Garcia River TMDL
The Action Plan for the Garcia River Watershed Sediment Total Maximum Daily Load (Action Plan) is an amendment to the Basin Plan which includes the Total Maximum Daily Load (TMDL), implementation plan, and monitoring plan for the Garcia River. The Action Plan was approved by the State Office of Administrative Law (OAL) on January 3, 2002, and by the U.S. EPA on March 7, 2002. The Action Plan has been in effect since OAL approval on January 3, 2002. In addition to the Action Plan, Regional Water Board staff also developed the Reference Document for the Garcia River Watershed Water Quality Attainment Action Plan for Sediment (Reference Document). The Reference Document is intended to be a useful reference for providing additional detail about the concepts contained in the Action Plan.
Overview of the Action Plan
The Garcia River Action Plan contains waste discharge prohibitions which apply within the Garcia River watershed. The prohibitions are as follows:
- The controllable discharge of soil, silt, bark, slash, sawdust, or other organic and earthen material from any logging, construction, gravel mining, agricultural, grazing, or other activity of whatever nature into waters of the State within the Garcia River watershed is prohibited.
- The controllable discharge of soil, silt, bark, slash, sawdust, or other organic and earthen material from an logging, construction, gravel mining, agricultural, grazing, or other activity of whatever nature to a location where such material could pass into waters of the state within the Garcia River watershed is prohibited.
In order to control existing and future sources of sediment delivery resulting from human activity to the Garcia River and its tributaries, three options are offered to landowners. These options are:
Option 1 (No Plan)
Comply with the new waste discharge prohibitions for the Garcia River watershed contained in the Regional Board's Basin Plan. The Basin Plan contains waste discharge prohibitions that apply to discharges of sediment from logging and construction activities in amounts deleterious to beneficial uses. These current prohibitions are enforceable throughout the entire North Coast Region, including the Garcia River watershed. The new Garcia River watershed-specific prohibitions prohibit "controllable" discharges of sediment from any type of land use. Controllable discharges are defined as those discharges resulting from human activities that can be reasonable controlled through prevention, mitigation, or restoration. The Garcia River prohibitions are in addition to the existing waste discharge prohibition already contained in the Basin Plan.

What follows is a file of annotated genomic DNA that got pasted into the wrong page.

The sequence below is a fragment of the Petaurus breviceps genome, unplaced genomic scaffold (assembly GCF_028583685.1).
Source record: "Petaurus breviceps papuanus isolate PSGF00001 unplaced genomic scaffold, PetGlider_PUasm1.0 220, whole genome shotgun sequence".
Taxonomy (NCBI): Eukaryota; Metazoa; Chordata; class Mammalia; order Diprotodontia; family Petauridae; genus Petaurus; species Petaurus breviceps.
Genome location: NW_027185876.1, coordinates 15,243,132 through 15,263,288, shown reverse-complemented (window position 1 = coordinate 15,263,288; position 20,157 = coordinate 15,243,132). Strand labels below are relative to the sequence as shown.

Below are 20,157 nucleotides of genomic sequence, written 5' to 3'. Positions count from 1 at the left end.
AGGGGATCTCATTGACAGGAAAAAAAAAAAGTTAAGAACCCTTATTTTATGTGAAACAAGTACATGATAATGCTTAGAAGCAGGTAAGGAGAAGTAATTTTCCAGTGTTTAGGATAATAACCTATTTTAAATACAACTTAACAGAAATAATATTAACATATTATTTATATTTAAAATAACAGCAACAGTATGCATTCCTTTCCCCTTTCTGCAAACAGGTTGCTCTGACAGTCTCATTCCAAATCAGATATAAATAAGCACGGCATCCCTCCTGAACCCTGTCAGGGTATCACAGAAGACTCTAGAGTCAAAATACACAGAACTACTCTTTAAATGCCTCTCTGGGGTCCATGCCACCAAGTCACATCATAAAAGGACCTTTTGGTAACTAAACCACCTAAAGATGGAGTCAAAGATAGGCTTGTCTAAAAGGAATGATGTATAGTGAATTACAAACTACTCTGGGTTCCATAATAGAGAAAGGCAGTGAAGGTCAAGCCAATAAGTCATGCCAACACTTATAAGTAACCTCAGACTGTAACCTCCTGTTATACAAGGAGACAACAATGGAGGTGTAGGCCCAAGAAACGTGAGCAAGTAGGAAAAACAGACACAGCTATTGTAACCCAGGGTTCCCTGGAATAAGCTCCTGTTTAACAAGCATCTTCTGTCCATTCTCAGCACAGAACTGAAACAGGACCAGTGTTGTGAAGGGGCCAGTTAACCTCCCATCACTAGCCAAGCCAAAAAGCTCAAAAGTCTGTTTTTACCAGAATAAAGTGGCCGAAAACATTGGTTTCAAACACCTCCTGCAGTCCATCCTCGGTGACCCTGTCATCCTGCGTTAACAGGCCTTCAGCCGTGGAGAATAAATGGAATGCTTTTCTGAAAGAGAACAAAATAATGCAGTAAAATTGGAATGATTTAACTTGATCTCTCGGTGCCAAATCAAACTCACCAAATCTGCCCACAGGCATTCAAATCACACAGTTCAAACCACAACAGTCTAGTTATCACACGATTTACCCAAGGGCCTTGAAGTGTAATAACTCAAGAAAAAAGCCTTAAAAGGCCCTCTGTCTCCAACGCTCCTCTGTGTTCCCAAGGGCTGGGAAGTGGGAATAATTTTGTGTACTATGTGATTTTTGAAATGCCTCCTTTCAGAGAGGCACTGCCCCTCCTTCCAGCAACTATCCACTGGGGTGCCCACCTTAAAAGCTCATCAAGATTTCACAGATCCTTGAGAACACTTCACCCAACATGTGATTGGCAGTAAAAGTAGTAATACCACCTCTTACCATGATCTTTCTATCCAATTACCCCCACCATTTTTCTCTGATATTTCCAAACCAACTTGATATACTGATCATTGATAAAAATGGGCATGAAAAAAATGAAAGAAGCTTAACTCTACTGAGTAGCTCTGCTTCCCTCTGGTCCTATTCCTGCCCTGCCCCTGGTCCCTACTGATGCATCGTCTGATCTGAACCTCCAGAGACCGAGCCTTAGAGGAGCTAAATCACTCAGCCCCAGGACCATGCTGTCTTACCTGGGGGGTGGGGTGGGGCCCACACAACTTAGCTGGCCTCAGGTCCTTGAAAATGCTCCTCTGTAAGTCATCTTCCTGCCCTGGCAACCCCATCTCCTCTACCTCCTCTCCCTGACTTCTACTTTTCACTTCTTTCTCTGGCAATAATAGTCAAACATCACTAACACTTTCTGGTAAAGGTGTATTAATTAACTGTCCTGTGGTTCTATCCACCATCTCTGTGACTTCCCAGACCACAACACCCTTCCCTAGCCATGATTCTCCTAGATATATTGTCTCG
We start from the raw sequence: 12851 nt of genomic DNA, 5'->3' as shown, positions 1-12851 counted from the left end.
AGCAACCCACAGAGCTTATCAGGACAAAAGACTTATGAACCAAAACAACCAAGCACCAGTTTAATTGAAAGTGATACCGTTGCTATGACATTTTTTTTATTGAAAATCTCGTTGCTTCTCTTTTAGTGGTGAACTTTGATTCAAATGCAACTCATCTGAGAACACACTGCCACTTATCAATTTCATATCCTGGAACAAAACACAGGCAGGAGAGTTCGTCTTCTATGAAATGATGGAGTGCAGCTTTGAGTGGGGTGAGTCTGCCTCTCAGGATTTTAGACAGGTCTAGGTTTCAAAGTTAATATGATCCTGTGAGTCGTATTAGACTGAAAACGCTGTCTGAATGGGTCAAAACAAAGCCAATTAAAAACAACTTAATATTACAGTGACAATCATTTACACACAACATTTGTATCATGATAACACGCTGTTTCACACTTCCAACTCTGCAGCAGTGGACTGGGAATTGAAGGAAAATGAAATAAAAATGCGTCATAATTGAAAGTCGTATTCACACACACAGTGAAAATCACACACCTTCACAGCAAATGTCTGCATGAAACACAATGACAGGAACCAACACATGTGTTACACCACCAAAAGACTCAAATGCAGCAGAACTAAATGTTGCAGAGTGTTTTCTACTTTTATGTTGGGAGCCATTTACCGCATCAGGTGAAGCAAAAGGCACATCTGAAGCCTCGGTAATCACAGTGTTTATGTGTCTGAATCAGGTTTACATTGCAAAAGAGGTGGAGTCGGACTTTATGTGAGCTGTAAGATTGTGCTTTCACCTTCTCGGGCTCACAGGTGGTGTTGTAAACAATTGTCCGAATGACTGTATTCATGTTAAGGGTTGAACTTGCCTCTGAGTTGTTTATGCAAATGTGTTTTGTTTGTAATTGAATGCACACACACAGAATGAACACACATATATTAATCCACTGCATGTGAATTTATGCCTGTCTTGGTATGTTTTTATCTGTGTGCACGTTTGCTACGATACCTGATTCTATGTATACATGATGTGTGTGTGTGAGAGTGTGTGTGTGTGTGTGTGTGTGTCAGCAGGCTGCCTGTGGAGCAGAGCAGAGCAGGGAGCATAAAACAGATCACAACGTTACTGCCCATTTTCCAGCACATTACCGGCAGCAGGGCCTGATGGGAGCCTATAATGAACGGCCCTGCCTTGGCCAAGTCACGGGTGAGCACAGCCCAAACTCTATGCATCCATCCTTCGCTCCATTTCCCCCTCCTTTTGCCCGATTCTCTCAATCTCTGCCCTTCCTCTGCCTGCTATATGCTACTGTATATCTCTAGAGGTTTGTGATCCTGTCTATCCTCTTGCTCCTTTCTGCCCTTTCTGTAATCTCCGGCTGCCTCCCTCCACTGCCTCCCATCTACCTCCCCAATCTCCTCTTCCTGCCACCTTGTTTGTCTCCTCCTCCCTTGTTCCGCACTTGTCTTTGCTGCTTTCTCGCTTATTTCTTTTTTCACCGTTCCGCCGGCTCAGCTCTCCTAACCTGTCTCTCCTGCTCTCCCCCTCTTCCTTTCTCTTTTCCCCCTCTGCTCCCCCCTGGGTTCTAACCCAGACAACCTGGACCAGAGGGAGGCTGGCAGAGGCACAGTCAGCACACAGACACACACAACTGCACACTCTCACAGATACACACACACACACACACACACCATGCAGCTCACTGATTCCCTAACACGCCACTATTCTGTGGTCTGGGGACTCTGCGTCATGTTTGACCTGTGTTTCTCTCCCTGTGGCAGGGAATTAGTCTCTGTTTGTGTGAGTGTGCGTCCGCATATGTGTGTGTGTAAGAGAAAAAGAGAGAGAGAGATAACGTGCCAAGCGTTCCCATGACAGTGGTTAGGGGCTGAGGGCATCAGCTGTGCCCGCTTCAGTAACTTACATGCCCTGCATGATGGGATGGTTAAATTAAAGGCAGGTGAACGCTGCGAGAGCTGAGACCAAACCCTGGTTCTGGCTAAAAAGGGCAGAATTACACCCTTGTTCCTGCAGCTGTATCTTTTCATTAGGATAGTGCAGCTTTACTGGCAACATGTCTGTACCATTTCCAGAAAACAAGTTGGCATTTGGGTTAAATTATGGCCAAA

Option 2 (Your Plan)
Comply with an approved Erosion Control Plan and Site Specific Management
Plan. The Erosion Control Plan includes a list or inventory of controllable
sediment delivery sites on a property, an assessment of unstable areas, and
a plan for monitoring the effectiveness of the sediment reduction effort. The
Erosion Control Plan's sediment reduction schedule must be developed such that
10% of the estimated volume of deliverable sediment is corrected each year
for a period of ten years on non-agricultural properties. On agricultural lands,
the sediment reduction schedule is set such that 20% of the estimated volume
of sediment must be corrected every four years, which results in a twenty year
period to correct all sites.
The Site Specific Management Plan includes a list of erosion prevention measures that will be used in the future to avoid creating more sediment delivery sites. It also includes a list of measures designed to improve conditions in the riparian zone.
Option 3 (Regional Board's Plan)
Comply with an approved Erosion Control Plan and the Garcia River Management Plan. The Erosion Control Plan under this option is the same as the Erosion Control Plan under Option 2. The Garcia River Management Plan includes a general series of land management measures that apply to a) road, watercourse crossing, and near stream facilities; b) unstable areas; and c) the riparian zone.
- Albion River
- Big River
- Coastal Pathogens
- Eel River, North Fork
- Eel River, Upper Main
- Eel River, Middle Main
- Eel River, Middle Fork
- Eel River, Lower Main
- Eel River, South Fork
- Elk River
- Freshwater Creek
- Garcia River
- Gualala River
- Klamath River
- Laguna De Santa Rosa
- Lost River, Upper
- Lost River, Lower
- Mad River
- Mattole River
- Navarro River
- Noyo River
- Redwood Creek
- Russian River
- Salmon River
- Scott River
- Shasta River
- Stemple Creek
- Ten Mile River
- Trinity River
- Trinity River, South Fork
- Van Duzen River
(Page last updated 8/23/17)
Water is a precious resource in California, and maintaining its quality is of utmost importance to safeguard the health of the public and the environment.